Why it has all gone quiet over there
14:45 08 November 2014
Not altogether certain I agree with most of what comes out of the mouth of Jose Mourinho, but his comments about the Chelsea crowd being quiet do ring a bell. A bell that wouldn’t get drowned out by a cacophony of noise at most grounds.
Football has changed, that much is obvious, since the days when stadiums were grounds and they were a male-dominated Saturday afternoon domain.
What we have now is a supporter-base that has changed with the game, and Mourinho’s Chelsea are one of the clubs which have led the way. Chelsea in the days of Chopper Harris, Peter Osgood and Charlie Cooke were all about the football. They had some notorious supporters who backed them to the hilt, although it could be a death defying experience watching them as opponents.
Ditto Manchester United.
But as money has poured into the game, clubs have changed and, the supporters have changed with them. We are, apparently, more socially mobile than decades ago when post-war austerity had a charm that produced shoulder to shoulder camaraderie, as well as some liberated offspring that practised Mods v Rockers confrontationalism and hooliganism.
We have myriad choices of leisure time so to try and win our buck, football clubs have put in seats, bars, restaurants and, for the more affluent, provided more than just hot pies and drinks.
In return, they have lost most of the heaving, swelling, waving raucous swathes of chanting supporters, and replaced them with the pampered woolly-pully set, who need looking after as well entertained. For their big bucks they get the treatment, and when you’re sitting comfortably in a padded seat, with a belly full of the best food, you’re unlikely to want to start singing at the top of your voice. Leisure time is important in the big bad world of 2014 – it’s frantic breakneck speed stuff all week, so why bust a gut on a Saturday afternoon?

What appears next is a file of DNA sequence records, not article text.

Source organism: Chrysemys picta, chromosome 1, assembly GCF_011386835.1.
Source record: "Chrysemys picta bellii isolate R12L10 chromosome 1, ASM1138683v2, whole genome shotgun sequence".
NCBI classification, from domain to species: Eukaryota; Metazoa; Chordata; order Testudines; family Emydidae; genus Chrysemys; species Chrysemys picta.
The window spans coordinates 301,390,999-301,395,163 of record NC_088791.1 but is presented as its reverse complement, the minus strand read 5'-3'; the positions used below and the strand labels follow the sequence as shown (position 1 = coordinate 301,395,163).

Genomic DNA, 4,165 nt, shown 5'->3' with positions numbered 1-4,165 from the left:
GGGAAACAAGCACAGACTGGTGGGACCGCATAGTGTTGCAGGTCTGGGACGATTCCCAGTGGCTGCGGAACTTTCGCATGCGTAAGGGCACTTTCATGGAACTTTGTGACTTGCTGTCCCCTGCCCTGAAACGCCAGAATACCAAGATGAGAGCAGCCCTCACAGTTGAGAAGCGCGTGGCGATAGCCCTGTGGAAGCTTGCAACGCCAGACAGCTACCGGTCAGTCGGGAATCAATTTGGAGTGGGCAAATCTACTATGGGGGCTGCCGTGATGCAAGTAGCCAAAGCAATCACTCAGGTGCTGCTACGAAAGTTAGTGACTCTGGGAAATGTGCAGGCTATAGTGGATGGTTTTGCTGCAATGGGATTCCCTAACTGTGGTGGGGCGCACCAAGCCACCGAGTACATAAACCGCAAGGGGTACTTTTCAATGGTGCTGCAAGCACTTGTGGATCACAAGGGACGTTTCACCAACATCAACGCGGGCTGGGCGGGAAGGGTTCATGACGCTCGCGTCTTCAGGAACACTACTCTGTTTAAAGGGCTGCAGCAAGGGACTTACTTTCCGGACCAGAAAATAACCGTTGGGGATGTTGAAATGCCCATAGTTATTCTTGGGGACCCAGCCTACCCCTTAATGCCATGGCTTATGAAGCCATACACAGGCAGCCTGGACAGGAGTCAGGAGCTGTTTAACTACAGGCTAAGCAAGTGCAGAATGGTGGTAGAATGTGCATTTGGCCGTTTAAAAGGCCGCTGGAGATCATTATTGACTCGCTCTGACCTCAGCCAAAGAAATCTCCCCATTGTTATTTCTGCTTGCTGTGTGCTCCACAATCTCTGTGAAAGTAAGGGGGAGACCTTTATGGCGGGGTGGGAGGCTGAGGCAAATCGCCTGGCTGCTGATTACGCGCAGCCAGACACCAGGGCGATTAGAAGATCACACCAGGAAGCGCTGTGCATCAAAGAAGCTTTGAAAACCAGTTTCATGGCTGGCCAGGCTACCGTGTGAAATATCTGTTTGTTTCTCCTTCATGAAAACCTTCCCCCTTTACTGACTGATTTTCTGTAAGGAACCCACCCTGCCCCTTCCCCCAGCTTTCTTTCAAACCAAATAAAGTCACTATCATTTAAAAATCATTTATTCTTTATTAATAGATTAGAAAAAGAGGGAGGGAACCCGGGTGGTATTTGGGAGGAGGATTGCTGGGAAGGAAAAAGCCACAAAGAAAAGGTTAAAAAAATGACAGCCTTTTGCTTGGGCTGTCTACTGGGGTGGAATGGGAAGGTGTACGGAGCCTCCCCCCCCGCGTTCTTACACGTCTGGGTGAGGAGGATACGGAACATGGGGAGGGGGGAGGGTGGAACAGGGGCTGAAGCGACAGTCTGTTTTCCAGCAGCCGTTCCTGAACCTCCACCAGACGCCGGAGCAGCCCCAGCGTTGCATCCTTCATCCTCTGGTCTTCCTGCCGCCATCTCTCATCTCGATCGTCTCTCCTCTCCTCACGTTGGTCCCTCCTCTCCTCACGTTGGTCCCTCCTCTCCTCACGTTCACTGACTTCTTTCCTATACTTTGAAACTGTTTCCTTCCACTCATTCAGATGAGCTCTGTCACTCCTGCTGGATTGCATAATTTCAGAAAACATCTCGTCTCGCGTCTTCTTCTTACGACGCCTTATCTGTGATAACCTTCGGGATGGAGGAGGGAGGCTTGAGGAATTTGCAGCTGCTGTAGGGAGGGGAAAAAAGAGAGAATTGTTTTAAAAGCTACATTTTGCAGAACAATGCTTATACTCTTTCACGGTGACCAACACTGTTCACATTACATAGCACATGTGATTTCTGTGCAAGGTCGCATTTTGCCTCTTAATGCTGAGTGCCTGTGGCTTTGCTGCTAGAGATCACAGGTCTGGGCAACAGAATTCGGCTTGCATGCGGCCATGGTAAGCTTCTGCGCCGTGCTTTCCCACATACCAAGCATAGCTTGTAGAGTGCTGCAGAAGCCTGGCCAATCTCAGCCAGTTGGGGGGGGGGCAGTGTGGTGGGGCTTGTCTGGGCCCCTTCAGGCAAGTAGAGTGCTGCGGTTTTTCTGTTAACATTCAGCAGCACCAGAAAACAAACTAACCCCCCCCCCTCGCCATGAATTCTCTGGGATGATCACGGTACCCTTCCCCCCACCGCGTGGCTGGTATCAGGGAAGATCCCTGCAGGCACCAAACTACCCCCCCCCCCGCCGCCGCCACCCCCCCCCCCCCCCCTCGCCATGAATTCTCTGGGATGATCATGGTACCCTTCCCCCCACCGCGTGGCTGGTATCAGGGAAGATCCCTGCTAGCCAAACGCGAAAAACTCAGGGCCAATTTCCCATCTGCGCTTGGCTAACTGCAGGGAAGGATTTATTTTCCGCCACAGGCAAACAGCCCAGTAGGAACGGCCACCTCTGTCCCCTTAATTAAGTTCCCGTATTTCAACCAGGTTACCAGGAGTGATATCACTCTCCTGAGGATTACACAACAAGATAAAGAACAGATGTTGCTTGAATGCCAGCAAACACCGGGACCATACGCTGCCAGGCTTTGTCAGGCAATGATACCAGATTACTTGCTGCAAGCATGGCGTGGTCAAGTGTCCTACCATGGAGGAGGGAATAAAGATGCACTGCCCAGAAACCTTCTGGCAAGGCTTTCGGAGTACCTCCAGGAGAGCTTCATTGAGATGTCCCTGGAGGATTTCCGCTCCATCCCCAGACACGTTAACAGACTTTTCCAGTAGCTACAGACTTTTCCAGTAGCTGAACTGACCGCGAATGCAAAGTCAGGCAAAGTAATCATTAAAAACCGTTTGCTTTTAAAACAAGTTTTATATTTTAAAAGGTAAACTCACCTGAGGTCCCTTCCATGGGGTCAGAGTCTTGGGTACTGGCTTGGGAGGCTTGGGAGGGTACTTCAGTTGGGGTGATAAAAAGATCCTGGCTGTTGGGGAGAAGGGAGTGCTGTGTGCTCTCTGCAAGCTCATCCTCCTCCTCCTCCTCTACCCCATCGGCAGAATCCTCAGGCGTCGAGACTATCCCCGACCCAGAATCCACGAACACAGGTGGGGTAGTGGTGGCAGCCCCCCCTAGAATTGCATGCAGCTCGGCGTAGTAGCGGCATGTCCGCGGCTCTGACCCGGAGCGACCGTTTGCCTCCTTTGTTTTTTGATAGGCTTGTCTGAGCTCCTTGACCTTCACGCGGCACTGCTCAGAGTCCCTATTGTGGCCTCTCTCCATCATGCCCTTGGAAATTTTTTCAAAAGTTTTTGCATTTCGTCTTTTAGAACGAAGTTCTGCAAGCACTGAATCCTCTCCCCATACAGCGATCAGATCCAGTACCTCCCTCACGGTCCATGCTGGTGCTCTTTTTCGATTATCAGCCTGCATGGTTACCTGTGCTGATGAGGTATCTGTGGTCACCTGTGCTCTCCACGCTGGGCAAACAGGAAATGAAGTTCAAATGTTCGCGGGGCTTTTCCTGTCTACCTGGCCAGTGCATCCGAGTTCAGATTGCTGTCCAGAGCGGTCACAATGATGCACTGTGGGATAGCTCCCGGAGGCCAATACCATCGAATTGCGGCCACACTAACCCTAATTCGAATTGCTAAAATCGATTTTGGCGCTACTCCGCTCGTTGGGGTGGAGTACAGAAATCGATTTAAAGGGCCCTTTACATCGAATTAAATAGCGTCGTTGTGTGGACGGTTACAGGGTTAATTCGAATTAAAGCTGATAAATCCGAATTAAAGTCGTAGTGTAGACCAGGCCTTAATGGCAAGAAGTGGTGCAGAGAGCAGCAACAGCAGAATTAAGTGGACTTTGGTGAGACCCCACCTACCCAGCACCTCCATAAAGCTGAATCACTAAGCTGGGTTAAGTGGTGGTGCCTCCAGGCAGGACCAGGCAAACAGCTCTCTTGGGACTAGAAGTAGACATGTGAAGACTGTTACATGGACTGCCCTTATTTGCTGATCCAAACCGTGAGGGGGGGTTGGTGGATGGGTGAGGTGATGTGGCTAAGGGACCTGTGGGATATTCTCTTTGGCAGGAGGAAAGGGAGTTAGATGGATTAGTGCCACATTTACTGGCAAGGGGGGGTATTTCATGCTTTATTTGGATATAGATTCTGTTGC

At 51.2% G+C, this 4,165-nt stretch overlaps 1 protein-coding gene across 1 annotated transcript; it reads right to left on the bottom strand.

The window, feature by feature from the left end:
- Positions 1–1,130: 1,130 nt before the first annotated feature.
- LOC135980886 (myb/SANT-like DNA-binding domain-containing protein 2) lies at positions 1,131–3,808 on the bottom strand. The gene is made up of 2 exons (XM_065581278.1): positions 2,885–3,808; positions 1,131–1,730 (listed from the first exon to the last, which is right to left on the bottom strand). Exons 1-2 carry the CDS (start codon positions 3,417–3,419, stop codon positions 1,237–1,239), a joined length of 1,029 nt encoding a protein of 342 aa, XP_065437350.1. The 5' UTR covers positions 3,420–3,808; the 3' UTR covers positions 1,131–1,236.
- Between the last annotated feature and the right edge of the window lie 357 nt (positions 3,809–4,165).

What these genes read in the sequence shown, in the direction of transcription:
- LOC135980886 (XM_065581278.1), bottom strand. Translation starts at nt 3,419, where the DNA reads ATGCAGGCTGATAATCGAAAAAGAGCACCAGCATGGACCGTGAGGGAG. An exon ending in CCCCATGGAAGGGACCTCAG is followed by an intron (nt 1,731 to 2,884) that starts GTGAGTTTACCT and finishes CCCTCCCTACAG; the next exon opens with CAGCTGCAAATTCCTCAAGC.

Then there’s the chicken and egg (not the sandwiches) question: is it up to the crowd to encourage the team or the team to encourage the crowd? There is no answer. But in a game where caution is key given the risk associated with adventure, then teams are starting on the back foot. They go out not always to win, but to not lose. Cavalier football is a thing of the past, so with that gone, the entertainment value decreases, the crowd has less to sing about and all of a sudden Mourinho starts moaning.
Luke who’s talking...
I don’t usually get involved in the cross-border disputes between Norwich and Ipswich. Perhaps it’s because I’m from the Fens, and therefore don’t despise the Tractor Boys as much as many around these parts.
But I feel the need to interject after seeing that our old friend Luke Hyam was at it again this week, after his Ipswich team rose above Norwich City in the Chamionship table.
“Are we ahead of Norwich?” he tweeted. Nice and innocent, but he lacks the class of Grant Holt, who winds up Town fans without trying.Hyam hasn’t got the miles on board and he hasn’t got the class – if he could resist running his fingers through his hair during a match, he might be able to tie Holt’s shoelaces.
Until then, perhaps he ought to stick to the footballer’s cliched answer that it’s not over until the fat lady sings.
Cut out the refund talk
I feel sorry for the 500-odd fans who made the trek to Middlesbrough in the week. It’s a long old haul and when you get there, it’s nothing to write home about.
The ground is set in a depressing area and much like the team itself, it’s a ground that is either half full or half empty, depending on your mood.
For City fans it was half empty, but calls for the club to refund travelling fans is nonsense.
Not sure that the club did themselves any favours when they gave a refund last season when City were thumped 3-0 at Swansea last March. What is the trigger for a refund, and who decides if a performance was bad enough to warrant one? It’s down to the opinion of the decision-makers whether a refund is in order, and if you are a fan, you will be more likely to make a case.
Problem is, football is a game of chance. It doesn’t have a script: you take your chances and, in this case, you lost out. Annoying, but unavoidable.